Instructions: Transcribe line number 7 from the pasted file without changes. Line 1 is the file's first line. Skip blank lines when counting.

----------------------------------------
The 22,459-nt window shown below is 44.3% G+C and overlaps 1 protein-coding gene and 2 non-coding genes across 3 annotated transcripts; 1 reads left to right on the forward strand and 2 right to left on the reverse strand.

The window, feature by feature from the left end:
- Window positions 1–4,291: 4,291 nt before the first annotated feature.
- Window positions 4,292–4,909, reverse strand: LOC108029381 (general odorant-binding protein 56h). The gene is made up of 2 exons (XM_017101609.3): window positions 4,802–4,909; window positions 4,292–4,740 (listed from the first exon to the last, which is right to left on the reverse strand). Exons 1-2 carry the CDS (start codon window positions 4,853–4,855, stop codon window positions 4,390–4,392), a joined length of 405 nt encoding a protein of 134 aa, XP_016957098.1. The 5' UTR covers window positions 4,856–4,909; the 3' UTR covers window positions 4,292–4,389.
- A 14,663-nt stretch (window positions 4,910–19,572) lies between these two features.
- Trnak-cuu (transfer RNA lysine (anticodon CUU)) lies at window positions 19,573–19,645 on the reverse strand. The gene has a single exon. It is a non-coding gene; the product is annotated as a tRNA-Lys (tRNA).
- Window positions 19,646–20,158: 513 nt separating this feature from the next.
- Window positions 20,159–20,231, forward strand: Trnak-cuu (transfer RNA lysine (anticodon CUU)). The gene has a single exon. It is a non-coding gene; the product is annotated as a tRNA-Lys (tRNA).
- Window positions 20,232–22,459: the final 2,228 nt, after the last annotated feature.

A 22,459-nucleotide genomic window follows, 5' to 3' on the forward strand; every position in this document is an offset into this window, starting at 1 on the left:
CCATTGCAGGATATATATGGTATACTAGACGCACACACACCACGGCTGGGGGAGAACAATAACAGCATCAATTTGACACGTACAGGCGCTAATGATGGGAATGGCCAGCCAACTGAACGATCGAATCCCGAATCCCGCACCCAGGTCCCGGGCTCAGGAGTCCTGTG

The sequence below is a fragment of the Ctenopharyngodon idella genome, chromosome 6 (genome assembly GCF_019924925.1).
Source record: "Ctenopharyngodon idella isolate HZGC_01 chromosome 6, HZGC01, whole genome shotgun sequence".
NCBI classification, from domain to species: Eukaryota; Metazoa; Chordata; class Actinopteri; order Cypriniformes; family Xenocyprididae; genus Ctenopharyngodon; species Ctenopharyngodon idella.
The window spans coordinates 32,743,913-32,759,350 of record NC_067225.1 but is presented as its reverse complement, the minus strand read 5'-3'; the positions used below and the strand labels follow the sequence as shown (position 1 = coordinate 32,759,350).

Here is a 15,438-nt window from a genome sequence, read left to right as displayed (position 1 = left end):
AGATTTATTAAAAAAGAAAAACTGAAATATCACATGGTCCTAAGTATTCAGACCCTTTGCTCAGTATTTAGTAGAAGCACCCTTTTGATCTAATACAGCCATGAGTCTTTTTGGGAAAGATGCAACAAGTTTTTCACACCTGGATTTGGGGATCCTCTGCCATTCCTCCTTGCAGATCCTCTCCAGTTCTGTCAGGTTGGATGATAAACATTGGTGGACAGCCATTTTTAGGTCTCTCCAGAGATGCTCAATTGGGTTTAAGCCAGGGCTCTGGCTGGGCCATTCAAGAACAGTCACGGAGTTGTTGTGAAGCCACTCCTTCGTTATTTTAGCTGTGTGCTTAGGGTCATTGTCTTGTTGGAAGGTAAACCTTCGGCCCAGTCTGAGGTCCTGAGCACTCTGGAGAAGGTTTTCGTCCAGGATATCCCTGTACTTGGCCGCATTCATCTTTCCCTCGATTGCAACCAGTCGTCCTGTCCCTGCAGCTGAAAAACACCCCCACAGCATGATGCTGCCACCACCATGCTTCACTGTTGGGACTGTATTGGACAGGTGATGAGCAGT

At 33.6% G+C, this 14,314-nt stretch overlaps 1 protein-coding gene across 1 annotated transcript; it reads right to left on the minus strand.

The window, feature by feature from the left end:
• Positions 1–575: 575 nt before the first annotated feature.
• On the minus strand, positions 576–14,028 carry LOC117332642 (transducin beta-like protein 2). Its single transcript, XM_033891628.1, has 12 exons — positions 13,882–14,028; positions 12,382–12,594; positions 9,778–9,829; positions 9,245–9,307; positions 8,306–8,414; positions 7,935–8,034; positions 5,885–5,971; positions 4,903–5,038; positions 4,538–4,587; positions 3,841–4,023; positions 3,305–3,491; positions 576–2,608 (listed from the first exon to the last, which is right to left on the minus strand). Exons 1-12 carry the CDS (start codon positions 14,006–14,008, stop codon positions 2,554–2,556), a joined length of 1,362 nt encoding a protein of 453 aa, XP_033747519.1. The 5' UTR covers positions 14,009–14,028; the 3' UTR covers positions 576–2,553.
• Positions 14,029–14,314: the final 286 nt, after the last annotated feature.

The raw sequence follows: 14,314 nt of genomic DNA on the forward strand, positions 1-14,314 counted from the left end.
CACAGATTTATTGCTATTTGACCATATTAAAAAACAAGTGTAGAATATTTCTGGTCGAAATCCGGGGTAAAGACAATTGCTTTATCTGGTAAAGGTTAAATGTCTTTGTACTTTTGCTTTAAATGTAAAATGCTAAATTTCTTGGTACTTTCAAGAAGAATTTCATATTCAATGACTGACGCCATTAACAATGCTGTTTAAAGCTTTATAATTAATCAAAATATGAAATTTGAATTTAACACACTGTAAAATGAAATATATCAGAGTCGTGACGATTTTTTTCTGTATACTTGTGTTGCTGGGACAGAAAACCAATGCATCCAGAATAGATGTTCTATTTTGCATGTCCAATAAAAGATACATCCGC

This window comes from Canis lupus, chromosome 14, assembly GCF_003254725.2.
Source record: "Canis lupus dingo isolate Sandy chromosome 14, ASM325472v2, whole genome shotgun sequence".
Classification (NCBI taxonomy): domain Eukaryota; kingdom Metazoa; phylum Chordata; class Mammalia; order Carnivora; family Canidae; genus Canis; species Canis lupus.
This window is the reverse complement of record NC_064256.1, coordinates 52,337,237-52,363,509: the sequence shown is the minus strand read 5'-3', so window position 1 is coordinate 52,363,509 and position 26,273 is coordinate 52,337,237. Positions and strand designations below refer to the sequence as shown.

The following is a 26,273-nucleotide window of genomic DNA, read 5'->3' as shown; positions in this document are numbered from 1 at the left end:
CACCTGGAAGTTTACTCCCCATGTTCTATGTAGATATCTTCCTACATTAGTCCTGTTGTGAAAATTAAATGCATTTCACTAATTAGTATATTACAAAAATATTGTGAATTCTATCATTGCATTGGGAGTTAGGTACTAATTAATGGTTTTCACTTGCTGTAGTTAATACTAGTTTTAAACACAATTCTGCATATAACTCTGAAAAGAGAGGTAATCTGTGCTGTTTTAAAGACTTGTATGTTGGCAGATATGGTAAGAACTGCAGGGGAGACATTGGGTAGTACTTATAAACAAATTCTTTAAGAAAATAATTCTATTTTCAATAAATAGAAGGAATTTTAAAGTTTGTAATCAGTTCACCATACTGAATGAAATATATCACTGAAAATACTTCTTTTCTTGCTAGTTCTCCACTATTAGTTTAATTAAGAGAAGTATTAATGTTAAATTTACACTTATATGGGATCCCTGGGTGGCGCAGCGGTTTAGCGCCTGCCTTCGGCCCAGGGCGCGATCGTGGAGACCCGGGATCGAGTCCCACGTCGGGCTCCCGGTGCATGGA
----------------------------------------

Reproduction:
- Window positions 19,646–20,158: 513 nt separating this feature from the next.